Katharine Hayhoe, an increasingly well-known climate scientist and climate-science communicator at Texas Tech University, has been named by Time magazine as a member of its Time 100 list for 2014 – a roster of “the 100 most influential people in the world.”
Hayhoe recently agreed to serve on an advisory committee for Texas Climate News. [See disclosure note below.]
Texas Tech, where Hayhoe is an associate professor and director of the university’s Climate Science Center, issued an announcement on Thursday about the recognition by Time that included this comment from her:
I am honored to be included in the Time 100 list. Even more so, I am encouraged to see climate change emerging as an urgent concern. With 97 percent of climate scientists agreeing that climate change is happening due to the choices people make every day, I am a spokesperson with one principal goal – to bring public awareness to the simple truth that the scientific debate is over, and now it’s time for all of us to take action. I’m grateful to Time for bringing further visibility to my work and to everyone who is standing up to climate change around the world.
The Lubbock university’s announcement also had this statement by Texas Tech President M. Duane Nellis:
This is a tremendous honor and recognition for Dr. Hayhoe and her diligence in researching this important issue. Her passion and caliber of work provides a snapshot of the high quality of faculty we have at Texas Tech University.
Hayhoe’s research focuses largely on projecting and assessing the future impacts of manmade climate change. Among many other professional activities, she was a lead author of the forthcoming Third National Climate Assessment, produced by a consortium of 13 federal departments and agencies. That assessment, scheduled to be released on May 6, is “the most comprehensive peer-reviewed analysis of climate change’s impacts in the United States,” Texas Tech said.
Besides being recognized for her scientific work, Hayhoe is known as an evangelical Christian who has sought to persuade fellow evangelicals and other religious conservatives that climate scientists’ projections about human-caused global warming are sound and deserve their attention.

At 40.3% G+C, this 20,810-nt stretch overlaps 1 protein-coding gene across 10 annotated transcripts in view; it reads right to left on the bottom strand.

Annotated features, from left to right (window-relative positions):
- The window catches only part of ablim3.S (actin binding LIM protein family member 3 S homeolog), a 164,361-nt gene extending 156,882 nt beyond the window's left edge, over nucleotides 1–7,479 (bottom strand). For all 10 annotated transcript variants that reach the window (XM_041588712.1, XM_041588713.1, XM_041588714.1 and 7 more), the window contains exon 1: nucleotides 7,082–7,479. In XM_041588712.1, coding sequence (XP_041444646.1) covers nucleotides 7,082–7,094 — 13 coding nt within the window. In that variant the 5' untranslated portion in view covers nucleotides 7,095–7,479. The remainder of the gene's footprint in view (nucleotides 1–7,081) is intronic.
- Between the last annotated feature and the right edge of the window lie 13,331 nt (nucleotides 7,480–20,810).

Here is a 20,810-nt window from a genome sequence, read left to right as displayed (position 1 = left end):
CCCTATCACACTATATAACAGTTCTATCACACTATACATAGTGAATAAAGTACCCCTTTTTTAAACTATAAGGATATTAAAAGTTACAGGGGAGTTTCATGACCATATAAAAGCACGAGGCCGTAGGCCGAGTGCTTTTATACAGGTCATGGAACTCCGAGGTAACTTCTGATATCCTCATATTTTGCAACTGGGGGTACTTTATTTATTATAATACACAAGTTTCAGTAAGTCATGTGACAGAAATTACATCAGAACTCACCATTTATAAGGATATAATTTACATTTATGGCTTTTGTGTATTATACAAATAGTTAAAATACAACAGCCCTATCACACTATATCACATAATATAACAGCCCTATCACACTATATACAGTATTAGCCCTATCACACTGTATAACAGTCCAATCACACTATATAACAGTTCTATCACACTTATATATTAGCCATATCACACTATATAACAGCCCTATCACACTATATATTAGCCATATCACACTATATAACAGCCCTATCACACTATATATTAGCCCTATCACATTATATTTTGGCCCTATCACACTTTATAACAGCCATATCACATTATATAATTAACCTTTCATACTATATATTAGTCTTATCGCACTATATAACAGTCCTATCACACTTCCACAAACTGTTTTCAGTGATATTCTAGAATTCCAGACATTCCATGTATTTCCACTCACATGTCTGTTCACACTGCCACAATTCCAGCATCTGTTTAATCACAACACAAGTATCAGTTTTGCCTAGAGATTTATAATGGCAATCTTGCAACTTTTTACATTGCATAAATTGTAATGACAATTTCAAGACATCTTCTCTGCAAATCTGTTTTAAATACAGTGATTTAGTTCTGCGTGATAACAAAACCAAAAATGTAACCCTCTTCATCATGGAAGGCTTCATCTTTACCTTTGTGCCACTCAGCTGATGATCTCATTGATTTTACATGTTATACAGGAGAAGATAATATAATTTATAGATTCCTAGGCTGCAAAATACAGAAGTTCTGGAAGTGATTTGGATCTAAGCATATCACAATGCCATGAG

Toward that end, she her husband, Andrew Farley, an evangelical pastor and associate professor of applied linguistics at Texas Tech, co-authored a 2009 book, A Climate for Change: Global Warming Facts for Faith-Based Decisions.
In the book, they acknowledge that many conservative Christians “associate global warming with a certain agenda,” but argue that is “not about blue politics or red politics or any kind of politics. It’s about thermometer readings and history. It’s about facts and figures. It’s about reality.”
The article about Hayhoe for the Time 100 list – written by Don Cheadle, an actor who appears with her in a segment of a Showtime documentary about climate change – focuses on the intersection of her scientific work with her faith:
There’s something fascinating about a smart person who defies stereotype. That’s what makes my friend Katharine Hayhoe — a Texas Tech climatologist and an evangelical Christian — so interesting.
It’s hard to be a good steward of the planet if you don’t accept the hard science behind what’s harming it, and it can be just as hard to take action to protect our world if you don’t love it as the rare gift it is. For many people, that implies a creator.